The importance of good glycaemic control constitutes the cornerstone of every therapeutic modality in patients with diabetes. Prospective randomised studies have clearly shown that effective diabetes control, as judged by HbA1c, is associated with lower incidence of chronic complications, especially microangiopathy, both in patients with type 1 and type 2 diabetes[6, 7]. The same applies to satisfactory targeting of postprandial hyperglycaemia that constitutes an independent risk factor for the development of diabetic complications.
The therapeutic goals in terms of HbA1c level s and of fasting and post prandial blood glucose values have been based on large epidemiological studies associating glucose control with the incidence of diabetic complications, although the therapeutic target and timing of intervention for the prevention of macroangiopathic complications have not been well documented compared to relevant action for the reduction of microangiopathy complications[9–11].
The need for effective glycaemic control in the early stages of the disease has modified treatment of T2DM in patients not adequately controlled with life style changes and oral hypoglycaemic agents, bringing insulin into prominence as an effective therapeutic intervention even in the early stages of the disease and before secretory failure of β-cells occurs. The combination of oral hypoglycaemic agents and insulin administration has become a favourable type of treatment achieving effective control with lower insulin dosage in T2DM. The benefits of insulin administration on preservation of β-cell secretory capacity, the antinflammatory action and the dose dependent hypoglycaemic activity are combined with the favourable effects of some OAD like metformin on insulin resistance and glucagon-like-peptide-1 (GLP-1) agonists and dipeptyl-peptidase-4 (DPP-4) inhibitors on β-cell mass preservation and appetite as well as on weight control[12, 13].
The advent of insulin analogues and especially the basal insulins have facilitated initiation of insulin treatment and reduced the incidence of hypoglycaemic episodes which was a certain barrier for insulin therapy in the early stages of T2DM. The treatment guidelines suggested by the American Diabetes Association (ADA) and the European Association for the Study of Diabetes (EASD)[1, 2, 15] and the introduction of simple instructions for insulin titration[14–18] resulted in an increase of the use of insulin in patients with T2DM.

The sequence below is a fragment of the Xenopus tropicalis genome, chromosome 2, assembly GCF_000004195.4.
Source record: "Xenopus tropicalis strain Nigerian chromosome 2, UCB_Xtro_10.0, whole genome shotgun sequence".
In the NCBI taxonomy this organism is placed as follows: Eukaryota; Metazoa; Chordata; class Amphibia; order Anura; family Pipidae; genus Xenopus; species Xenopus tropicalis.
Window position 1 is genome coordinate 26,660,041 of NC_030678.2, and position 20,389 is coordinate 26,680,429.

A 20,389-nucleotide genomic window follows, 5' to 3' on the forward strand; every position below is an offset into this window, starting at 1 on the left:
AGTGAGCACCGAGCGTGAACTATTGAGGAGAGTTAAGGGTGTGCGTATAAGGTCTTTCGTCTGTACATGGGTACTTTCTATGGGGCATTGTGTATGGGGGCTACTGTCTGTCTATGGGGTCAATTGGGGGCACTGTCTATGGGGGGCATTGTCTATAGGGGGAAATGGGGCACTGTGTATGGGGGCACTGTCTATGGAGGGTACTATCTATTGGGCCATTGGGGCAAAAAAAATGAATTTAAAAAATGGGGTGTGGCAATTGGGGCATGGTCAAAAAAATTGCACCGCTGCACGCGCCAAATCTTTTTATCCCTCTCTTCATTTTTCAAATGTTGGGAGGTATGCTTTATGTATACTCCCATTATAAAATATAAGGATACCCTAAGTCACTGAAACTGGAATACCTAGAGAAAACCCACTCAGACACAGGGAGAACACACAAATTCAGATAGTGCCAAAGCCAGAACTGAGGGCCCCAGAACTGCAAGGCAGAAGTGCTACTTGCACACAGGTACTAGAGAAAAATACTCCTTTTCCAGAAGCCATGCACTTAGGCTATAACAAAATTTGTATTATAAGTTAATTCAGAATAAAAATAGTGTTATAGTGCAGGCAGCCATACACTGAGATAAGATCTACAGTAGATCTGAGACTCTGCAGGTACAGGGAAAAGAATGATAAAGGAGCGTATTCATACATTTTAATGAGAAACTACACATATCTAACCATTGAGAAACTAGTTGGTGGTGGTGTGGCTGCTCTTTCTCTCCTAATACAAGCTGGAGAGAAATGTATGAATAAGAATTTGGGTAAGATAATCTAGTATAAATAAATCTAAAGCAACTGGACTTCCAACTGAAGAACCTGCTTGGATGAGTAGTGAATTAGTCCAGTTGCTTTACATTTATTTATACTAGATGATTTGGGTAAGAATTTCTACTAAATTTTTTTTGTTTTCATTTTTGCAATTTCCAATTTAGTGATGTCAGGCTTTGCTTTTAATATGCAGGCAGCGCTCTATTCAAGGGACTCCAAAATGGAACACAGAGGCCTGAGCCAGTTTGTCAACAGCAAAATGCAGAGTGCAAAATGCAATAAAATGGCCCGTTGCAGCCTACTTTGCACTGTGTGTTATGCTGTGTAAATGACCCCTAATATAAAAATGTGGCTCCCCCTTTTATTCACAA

Insulin may be given in different therapeutic schemes either alone or in combination with OAD depending on the severity of the disease and appointed glycaemic targets. It can be administered once daily as basal insulin usually in combination with 1 or 2 OAD, basal insulin in combination with fast acting insulin, premeal bolus short acting insulin or in the form of a premixed intermediate acting/fast acting combinations (biphasic) insulin.
In the present study we assessed the efficacy and safety of two insulin regimens in subjects with T2DM who had been already on treatment with biphasic human insulin in combination with OAD, without achieving optimal glycaemic control.
A total of 142 patients who had switched treatment from biphasic human insulin to insulin glargine daily were included in the active group and compared to 159 patients who continued treatment with biphasic human insulin bd and were included in the control group. We have shown that the reduction in HbA1c and fasting BG values achieved were significantly greater in the active than in the control group. In particular, HbA1c declined by 1.13% in the active and by 0.59% in the control group and fasting BG declined by 47 mg/dl in the active and 20 mg/dl in the control group.
It must also be emphasized that despite more intensive management in the active group, the number of hypoglycaemic episodes did not differ and body weight did not increase in comparison with the control group. Moreover, only one third of the patients in the active treatment group required three injections of fast acting insulin in addition to basal insulin glargine, the dosage of which was considerably reduced at the end of the monitoring period as a consequence of the addition of fast acting insulin.
Well controlled studies on the comparative evaluation of the effectiveness and safety of the different insulin schemes are limited. Raskin et al. in a 28-week parallel group randomized study involving 233 insulin-naïve patients with T2DM on treatment with metformin, found that biphasic insulin twice daily was more effective in lowering HbA1c compared to treatment with once daily insulin glargine. However, weight gain was greater and minor hypoglycaemic episodes were more often in the group treated with biphasic insulin. Similar results were presented by Holman et al. in an open label one year controlled study involving 708 patients on metformin and sulfonylurea treatment randomized in three insulin treatment groups, biphasic insulin twice daily, fast acting insulin three times daily or basal insulin once daily (or twice if required). However, their results were modified three years after randomization and patients who added a basal or fast acting insulin-based regimen had better glycaemic control than patients who added biphasic insulin.